US Opinion and Commentary

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Voting Rights vs Voter Fraud

Posted November 2nd, 2016 at 2:53 pm (UTC-4)
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Donald Trump’s claims of a rigged election has put a spotlight on the intricacies of the process of voting in the United States.

There is no centralized governance of American elections, except the Voting Rights Act of 1965, which enforces the 15th Amendment, affirming the right to vote no matter “race, color, or previous condition of servitude.” And the 26th Amendment sets 18 as the minimum voting age.

Otherwise, it’s left up to individual states to establish its own rules for such things as registering to vote, methods of voting, and challenging voter credentials.

Republicans and Democrats will have official poll watchers deployed across the country to look for voting irregularities. But Trump has urged supporters to do so on their own to ensure the election “is not stolen” from him. Democrats are concerned that will cause voter harassment and suppression.

The rhetoric about rigging the election and suppressing the vote is adding stress to an already emotionally-chargbed campaign.

After the Debates

Posted October 20th, 2016 at 4:47 pm (UTC-4)
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Hillary Clinton called Donald Trump a “puppet” of Vladimir Putin. Trump said Putin has “outsmarted” Clinton “every step of the way.” She said Trump “choked” when he didn’t tell Mexico’s president that his country will pay for the wall. He suggested the recently launched offensive in Mosul was timed to advantage Clinton.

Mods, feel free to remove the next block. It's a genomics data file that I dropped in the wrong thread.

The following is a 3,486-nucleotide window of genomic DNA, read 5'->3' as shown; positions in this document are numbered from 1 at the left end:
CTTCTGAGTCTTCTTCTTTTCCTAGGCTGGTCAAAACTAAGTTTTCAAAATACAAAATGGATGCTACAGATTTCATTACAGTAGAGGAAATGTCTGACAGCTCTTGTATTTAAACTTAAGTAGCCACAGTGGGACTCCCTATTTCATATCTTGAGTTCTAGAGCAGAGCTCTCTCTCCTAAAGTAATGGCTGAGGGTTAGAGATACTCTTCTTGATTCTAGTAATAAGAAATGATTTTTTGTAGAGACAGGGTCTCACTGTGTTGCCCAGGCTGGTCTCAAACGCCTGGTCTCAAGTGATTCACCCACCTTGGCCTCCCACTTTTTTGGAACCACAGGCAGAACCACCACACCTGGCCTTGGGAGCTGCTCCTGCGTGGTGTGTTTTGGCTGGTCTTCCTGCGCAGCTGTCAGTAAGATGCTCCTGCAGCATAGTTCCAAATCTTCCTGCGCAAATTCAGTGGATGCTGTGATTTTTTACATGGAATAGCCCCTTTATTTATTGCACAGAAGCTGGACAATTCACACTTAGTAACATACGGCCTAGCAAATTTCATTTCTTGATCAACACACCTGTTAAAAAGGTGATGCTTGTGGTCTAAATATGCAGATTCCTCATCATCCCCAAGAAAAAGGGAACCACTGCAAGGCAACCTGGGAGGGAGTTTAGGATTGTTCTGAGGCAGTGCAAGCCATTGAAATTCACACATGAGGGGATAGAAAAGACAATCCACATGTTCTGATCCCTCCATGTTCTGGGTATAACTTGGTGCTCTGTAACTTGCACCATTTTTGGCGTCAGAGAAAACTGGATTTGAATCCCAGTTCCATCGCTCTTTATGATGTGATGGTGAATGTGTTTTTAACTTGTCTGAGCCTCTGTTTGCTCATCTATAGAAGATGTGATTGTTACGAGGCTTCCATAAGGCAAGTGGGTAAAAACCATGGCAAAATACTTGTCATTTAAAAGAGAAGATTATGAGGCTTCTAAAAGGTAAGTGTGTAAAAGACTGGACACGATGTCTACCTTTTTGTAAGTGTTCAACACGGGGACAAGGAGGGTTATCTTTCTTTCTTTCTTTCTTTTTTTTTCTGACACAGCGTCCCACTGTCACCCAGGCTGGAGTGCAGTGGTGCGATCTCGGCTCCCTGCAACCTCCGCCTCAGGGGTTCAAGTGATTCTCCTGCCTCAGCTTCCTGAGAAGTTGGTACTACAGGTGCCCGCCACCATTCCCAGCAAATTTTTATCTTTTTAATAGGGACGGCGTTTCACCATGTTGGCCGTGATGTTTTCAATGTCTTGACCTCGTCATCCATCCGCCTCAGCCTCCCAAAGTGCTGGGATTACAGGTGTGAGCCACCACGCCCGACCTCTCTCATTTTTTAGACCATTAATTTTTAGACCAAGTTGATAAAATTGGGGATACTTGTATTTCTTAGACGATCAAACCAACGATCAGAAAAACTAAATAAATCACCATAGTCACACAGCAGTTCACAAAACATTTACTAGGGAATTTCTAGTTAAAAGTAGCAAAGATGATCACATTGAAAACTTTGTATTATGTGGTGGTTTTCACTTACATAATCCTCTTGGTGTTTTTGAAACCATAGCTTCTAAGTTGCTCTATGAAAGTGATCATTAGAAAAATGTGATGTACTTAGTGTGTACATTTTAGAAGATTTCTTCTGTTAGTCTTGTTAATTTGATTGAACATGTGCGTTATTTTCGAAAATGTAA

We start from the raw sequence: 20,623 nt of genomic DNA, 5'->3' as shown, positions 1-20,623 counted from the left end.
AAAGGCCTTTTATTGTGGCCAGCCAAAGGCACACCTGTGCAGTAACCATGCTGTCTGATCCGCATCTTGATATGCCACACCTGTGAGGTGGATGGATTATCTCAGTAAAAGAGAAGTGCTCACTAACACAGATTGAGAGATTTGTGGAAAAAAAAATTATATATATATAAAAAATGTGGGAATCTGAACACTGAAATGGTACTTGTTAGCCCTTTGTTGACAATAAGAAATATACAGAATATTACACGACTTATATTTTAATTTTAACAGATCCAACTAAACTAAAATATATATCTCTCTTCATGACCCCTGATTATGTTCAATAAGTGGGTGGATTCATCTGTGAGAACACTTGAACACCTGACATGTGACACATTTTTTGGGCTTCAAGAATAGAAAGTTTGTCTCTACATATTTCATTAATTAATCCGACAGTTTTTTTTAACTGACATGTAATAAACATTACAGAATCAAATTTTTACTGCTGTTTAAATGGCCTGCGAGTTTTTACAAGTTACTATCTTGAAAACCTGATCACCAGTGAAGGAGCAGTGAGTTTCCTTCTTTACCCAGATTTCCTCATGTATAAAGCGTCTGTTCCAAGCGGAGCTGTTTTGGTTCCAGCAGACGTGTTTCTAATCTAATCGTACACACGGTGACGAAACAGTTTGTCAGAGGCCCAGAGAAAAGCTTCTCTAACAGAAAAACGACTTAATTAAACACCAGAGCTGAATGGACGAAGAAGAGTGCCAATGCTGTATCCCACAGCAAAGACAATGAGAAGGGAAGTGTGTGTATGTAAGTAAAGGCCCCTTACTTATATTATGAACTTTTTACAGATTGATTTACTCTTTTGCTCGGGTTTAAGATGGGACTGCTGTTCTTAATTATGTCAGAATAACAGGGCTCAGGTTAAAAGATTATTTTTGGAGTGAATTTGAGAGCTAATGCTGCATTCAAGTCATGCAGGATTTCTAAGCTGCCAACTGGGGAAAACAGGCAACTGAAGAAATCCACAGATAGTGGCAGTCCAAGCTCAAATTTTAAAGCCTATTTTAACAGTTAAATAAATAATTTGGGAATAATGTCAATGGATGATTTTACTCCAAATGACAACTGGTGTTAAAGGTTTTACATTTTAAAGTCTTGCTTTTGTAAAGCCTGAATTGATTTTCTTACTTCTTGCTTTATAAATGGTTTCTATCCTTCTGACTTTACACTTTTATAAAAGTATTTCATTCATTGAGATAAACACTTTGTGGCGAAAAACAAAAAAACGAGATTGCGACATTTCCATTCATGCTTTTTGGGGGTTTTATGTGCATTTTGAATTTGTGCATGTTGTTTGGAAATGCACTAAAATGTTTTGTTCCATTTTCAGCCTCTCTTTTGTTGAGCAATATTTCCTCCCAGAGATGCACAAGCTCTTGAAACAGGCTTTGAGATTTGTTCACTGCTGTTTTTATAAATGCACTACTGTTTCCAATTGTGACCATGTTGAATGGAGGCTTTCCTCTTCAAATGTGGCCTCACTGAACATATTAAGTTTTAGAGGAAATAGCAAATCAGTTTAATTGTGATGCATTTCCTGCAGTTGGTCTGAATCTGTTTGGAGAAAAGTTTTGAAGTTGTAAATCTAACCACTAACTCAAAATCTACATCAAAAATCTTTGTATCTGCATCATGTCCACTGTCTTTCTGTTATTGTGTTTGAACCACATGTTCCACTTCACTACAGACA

Trump called for a repeal of Obamacare. Clinton said payroll taxes will rise for the wealthy to replenish Social Security. Trump refused to say whether or not he will accept the outcome of the election. She called that “horrifying.”

In between, the third presidential debate in Las Vegas was peppered with the candidates positions on gun rights, abortion, immigration and growing the economy.

How will what we have heard from Trump and Clinton impact the election on November 8, and afterwards?

Rigging the Election?

Posted October 18th, 2016 at 4:51 pm (UTC-4)
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Two bedrock principles of United States elections that makes American democracy a model others try to emulate are “one man (person), one vote and the peaceful handover of power.

Donald Trump is sowing seeds of doubt in both by claiming the election is “rigged” during campaign appearances, interviews and on social media.

The last close election in 2000 ended with Al Gore winning the popular vote, but losing the state of Florida when the U.S. Supreme Court ruled in favor of George W. Bush in a disputed recount of votes. Gore conceded in the name of national unity.

Trump’s unsubstantiated claims are being called dangerous, undermining and flat out wrong by his opponents and some Republicans. But Trump supporters point to various holes in laws and enforcement of laws that can open the door to voter fraud, and say they will be watching the polls on November 8.

Hacking the Election

Posted August 3rd, 2016 at 1:52 pm (UTC-4)
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Imagine. It’s the day after the election….the victor’s triumph rests on close results in five or six states, where the winner had a few thousand more votes. Assume also that each of these states used — at least partially — electronic voting. Assume then that the loser alleges that cyber-tampering stole the election.